Kampala — The US Undersecretary for Terrorism and Financial Intelligence, Ms Sigal Mandelker has urged Uganda and Kenya to stop South Sudan political leaders from buying property using corruption proceeds.
Ms Mandelker, who is on a tour in Africa said on Monday during a press conference at the American embassy in Kampala that the regional governments especially Uganda and Kenya should sophisticate their financial systems to detect and disrupt illicit financial flows from South Sudan.
"When it comes to South Sudan, Uganda is particularly important to us for obvious reasons. We also know that much of the open source reporting indicates that South Sudanese elites are hiding assets and buying property in Uganda. So our message to the government counterparts is that we want to work with you to stop the illicit financing," she said.
Ms Mandelker also said that regional governments are obligated to implement UN sanctions on South Sudan officials who were put on sanctions last year.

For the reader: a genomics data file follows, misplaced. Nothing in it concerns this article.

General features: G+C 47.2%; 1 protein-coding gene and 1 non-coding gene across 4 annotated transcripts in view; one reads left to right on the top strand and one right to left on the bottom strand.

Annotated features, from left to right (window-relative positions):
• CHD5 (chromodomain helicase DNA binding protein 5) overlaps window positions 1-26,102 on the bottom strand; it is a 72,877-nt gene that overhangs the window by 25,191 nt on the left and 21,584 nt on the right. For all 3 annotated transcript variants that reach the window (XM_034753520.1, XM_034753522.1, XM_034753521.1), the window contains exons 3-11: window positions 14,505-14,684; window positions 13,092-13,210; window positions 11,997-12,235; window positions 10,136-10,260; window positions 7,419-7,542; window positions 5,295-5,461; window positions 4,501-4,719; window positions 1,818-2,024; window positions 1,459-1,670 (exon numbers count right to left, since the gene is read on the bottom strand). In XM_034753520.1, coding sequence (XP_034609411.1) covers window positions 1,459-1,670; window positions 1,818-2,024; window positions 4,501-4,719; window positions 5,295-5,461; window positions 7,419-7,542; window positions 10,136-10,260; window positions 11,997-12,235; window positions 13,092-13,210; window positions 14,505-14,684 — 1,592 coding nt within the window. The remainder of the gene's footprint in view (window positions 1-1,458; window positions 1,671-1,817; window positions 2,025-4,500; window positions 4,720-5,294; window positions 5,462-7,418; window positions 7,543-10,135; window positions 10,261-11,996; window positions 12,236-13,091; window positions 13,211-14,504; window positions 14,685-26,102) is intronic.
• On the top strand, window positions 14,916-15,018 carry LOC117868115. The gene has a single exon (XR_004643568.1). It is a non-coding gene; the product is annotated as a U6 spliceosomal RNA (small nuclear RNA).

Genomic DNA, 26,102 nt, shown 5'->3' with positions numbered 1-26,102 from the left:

Ms Mandelker urged Uganda to "send a message that kind of money is not welcome here".
She said the U.S. government will continue to "impose consequences" on the South Sudan politicians involved in corruption to end the ongoing conflict.
"I want to be very clear on this point; those who profit from human rights violations and corruption, playing on the poor and the innocent must heed our warning. We will impose consequences," she said.
It was her first stop on the African trip where she is visiting Kenya and DR Congo. It is the first time for an American in that position to visit sub Saharan Africa.
"Very high on our agenda [Treasury Department] is human rights and corruption and of course terrorism and the importance of countries having strong counter-terrorism and anti-money laundering controls," she said.
The US Financial Crimes Enforcement Network under the Treasury Department has issued an advisory to alert US financial institutions about the possibility that certain South Sudanese political leaders may use American financial institutions to hide proceeds from public corruption.
"It also highlights persons who have been subject to sanctions because of their actions threatening the peace, security, or stability of South Sudan," the statement said.
The US government says senior government and opposition political leaders are profiteering from corruption, which they say has increased since the beginning of the war in 2013.